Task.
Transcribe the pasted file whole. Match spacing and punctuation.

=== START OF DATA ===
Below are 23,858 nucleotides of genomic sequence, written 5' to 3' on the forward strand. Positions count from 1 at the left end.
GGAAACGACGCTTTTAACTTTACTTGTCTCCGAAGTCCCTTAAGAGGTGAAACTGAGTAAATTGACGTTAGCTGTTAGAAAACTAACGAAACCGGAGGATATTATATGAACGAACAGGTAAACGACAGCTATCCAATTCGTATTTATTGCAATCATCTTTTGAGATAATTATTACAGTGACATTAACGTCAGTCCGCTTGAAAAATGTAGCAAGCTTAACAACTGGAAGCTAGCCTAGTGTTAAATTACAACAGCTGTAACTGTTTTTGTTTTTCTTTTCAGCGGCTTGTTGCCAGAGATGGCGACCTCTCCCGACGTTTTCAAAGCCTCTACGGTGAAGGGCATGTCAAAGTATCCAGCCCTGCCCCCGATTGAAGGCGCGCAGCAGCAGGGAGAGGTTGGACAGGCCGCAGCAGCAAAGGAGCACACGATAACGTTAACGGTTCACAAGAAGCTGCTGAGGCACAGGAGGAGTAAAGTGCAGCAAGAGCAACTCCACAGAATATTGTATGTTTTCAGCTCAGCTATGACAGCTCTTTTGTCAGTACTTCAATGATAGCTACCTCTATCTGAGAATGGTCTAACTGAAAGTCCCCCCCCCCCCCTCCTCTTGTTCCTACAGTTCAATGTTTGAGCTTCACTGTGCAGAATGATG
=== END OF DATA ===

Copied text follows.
Below are 23,858 nucleotides of genomic sequence, written 5' to 3' on the forward strand. Positions count from 1 at the left end.
GGAAACGACGCTTTTAACTTTACTTGTCTCCGAAGTCCCTTAAGAGGTGAAACTGAGTAAATTGACGTTAGCTGTTAGAAAACTAACGAAACCGGAGGATATTATATGAACGAACAGGTAAACGACAGCTATCCAATTCGTATTTATTGCAATCATCTTTTGAGATAATTATTACAGTGACATTAACGTCAGTCCGCTTGAAAAATGTAGCAAGCTTAACAACTGGAAGCTAGCCTAGTGTTAAATTACAACAGCTGTAACTGTTTTTGTTTTTCTTTTCAGCGGCTTGTTGCCAGAGATGGCGACCTCTCCCGACGTTTTCAAAGCCTCTACGGTGAAGGGCATGTCAAAGTATCCAGCCCTGCCCCCGATTGAAGGCGCGCAGCAGCAGGGAGAGGTTGGACAGGCCGCAGCAGCAAAGGAGCACACGATAACGTTAACGGTTCACAAGAAGCTGCTGAGGCACAGGAGGAGTAAAGTGCAGCAAGAGCAACTCCACAGAATATTGTATGTTTTCAGCTCAGCTATGACAGCTCTTTTGTCAGTACTTCAATGATAGCTACCTCTATCTGAGAATGGTCTAACTGAAAGTCCCCCCCCCCCCCTCCTCTTGTTCCTACAGTTCAATGTTTGAGCTTCACTGTGCAGAATGATG